ARTICLES
Ground Blind Safety for Deer and Turkey Hunting

While treestands for deer or slipping quietly through the woods for turkey might be more traditional hunting methods, hunting from manufactured, pop-up style blinds is rapidly gaining in popularity. Just flip through any modern hunting catalog and you’ll find ground blinds in dozens of shapes, sizes, styles and camo patterns, a strong indicator of this hunting aid’s popularity.

Lots of Advantages

Hunting from a ground blind has a lot going for it. You can position them just about anywhere, eliminating the need to find a suitable tree for stand placement. Their varied camo patterns blend into any terrain, including standing corn, deep woods or brushy fields, and they are portable, making it much easier to pick up and relocate if your initial choice of hunting spot turns out to be a bust. Finally, ground blinds protect the hunter from the elements, making it easier to stay afield during inclement weather—and if just being out of the wind and keeping dry isn’t enough, you can easily warm them with a small propane heater, even on the coldest of days.

All these pluses makes a ground blind especially perfect for young hunters. Add a couple of comfortable seats, something to keep them occupied during slow times, a few snacks and something to drink, and what would normally be a quick trip back to the house when the weather turns bad or they get bored and cranky can easily become an all-day hunt.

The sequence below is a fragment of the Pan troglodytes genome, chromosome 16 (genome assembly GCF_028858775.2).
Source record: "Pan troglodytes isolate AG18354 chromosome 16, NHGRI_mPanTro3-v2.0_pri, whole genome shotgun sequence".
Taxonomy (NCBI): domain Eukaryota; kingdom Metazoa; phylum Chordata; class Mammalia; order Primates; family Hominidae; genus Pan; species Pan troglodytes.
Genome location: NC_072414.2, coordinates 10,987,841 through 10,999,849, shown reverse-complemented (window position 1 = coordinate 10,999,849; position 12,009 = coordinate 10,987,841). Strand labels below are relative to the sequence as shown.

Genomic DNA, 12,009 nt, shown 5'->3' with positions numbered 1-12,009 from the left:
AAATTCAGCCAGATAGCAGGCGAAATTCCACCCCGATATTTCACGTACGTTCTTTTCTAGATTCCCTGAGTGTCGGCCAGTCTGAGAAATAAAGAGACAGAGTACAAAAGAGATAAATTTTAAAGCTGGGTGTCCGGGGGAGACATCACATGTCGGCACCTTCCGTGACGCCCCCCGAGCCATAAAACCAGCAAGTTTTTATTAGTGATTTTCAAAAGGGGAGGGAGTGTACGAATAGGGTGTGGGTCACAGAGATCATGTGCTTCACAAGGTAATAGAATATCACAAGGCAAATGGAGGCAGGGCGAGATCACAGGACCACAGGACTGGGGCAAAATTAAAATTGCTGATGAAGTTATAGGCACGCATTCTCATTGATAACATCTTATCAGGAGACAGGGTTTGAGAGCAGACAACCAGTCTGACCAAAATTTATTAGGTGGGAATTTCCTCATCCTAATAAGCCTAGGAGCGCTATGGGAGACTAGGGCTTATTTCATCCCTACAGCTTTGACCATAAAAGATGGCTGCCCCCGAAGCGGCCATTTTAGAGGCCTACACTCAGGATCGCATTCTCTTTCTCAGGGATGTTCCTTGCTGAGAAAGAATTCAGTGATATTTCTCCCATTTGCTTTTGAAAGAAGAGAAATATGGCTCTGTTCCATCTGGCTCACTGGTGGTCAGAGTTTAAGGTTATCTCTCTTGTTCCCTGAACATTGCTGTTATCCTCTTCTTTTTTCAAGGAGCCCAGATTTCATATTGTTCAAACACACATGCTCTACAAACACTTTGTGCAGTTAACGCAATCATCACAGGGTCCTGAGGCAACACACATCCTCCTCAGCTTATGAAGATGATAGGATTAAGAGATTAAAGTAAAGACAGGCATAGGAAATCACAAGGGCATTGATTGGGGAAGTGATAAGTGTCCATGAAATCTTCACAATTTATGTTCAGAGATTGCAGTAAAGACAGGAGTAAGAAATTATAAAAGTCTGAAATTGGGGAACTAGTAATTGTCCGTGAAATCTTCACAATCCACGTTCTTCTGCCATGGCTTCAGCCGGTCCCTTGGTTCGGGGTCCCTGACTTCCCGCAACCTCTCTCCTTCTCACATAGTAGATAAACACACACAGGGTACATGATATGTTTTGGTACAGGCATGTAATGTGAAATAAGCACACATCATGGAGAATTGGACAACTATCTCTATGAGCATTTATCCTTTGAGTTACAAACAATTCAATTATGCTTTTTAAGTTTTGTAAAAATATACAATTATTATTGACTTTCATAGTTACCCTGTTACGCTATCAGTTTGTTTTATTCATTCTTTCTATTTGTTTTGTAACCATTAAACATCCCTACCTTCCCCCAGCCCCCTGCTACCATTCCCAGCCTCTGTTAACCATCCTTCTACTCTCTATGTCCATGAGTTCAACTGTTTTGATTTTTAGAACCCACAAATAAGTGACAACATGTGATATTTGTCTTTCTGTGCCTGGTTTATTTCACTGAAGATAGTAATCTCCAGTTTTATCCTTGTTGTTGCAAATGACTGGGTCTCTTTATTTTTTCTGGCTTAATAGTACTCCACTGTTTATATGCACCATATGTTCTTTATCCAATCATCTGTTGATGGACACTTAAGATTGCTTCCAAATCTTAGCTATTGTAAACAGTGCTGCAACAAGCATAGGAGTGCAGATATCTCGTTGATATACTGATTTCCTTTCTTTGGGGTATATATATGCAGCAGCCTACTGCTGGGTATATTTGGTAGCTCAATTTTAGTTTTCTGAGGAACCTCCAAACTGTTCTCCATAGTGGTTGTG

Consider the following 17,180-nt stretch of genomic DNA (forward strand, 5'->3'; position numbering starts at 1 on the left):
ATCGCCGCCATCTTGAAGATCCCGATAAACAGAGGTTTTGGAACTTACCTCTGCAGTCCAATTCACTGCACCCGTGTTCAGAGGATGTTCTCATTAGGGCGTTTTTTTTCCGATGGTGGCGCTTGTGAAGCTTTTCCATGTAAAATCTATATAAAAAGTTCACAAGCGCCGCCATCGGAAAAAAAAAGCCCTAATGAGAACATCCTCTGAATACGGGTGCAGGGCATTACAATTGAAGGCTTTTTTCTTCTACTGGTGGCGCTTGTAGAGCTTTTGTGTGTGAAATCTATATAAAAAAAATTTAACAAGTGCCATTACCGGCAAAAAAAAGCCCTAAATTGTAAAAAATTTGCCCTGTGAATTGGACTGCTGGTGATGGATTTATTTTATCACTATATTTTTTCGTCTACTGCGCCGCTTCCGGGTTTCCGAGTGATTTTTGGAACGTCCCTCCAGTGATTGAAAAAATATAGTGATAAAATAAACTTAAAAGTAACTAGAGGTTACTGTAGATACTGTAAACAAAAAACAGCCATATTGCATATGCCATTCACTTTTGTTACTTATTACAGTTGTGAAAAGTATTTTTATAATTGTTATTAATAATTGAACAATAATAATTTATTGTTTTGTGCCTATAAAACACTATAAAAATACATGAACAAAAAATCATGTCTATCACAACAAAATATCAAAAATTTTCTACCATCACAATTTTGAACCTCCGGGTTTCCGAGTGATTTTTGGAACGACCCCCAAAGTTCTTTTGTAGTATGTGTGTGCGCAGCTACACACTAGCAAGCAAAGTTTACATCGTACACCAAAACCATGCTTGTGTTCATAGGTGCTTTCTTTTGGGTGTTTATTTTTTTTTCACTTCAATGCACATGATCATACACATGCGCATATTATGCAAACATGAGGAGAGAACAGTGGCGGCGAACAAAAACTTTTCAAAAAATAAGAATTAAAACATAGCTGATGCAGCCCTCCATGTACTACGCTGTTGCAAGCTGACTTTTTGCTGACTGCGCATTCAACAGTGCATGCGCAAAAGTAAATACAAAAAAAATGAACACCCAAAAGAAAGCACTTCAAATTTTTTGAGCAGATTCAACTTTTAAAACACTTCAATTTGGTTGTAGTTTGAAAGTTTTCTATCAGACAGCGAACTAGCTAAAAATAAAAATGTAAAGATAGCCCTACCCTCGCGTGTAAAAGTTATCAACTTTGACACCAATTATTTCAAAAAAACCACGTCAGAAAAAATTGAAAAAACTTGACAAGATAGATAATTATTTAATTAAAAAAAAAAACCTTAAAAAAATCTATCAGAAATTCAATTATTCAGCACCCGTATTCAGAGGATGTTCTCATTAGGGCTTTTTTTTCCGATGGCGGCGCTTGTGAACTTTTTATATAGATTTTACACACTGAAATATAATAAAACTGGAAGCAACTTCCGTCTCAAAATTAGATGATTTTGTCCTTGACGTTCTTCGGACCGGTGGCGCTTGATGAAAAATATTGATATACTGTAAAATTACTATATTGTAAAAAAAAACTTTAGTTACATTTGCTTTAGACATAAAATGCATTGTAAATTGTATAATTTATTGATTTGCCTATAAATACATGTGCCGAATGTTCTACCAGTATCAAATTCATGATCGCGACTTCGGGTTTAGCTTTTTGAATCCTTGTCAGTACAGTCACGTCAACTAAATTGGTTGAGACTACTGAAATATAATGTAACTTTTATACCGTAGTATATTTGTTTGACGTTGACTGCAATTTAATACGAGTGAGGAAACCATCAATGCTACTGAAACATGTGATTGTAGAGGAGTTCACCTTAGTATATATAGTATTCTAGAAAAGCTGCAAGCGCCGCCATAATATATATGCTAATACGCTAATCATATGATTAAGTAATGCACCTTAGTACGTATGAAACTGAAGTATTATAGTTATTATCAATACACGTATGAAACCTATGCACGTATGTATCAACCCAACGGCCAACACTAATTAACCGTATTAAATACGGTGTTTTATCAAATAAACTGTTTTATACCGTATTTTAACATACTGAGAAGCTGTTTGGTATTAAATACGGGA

Hiding in Plain Sight—Safely

Even when the blind’s occupants are wearing a hunter orange hat and vest, the safety color is hidden from hunters on the outside.

Even when the blind’s occupants are wearing a hunter orange hat and vest, the safety color is hidden from hunters on the outside.

As useful as they are, ground blind hunting does have a few drawbacks. Chief among them is the fact that you are hidden from other hunters. This can be particularly troublesome on crowded public hunting areas, where hunters may be unaware of who else is in the area. Too, even if the occupants of a blind are fully decked out in bright hunter orange, closed windows and camo screens can prevent other hunters from seeing them. Couple that with the blind’s ability to blend in with its surroundings, and another hunter can shoot your way without knowing you are around.

The easiest way to remedy this situation is to place hunter orange on the outside of the blind. This works especially well when deer hunting, since it has been scientifically proven that deer don’t see bright hunter orange the same way humans do.

Some blinds come with foldable patches of orange material built into their exteriors. Simply unzip or open the pocket holding the orange material and let it drape down onto the camo exterior of the blind. If your blind doesn’t have this built-in orange flap, most blind manufacturers offer orange drapes to snap over the roof of the blind. In a pinch, even a few extra hunter orange safety vests can be utilized by draping them over the exterior of the blind and tucking or tying the corners to the blinds frame or exterior straps.

If your blind doesn’t come with blaze orange panels, something as simple as hanging hunter-orange vests from each corner will alert other hunters in the area to your location.

If your blind doesn’t come with blaze orange panels, something as simple as hanging hunter-orange vests from each corner will alert other hunters in the area to your location.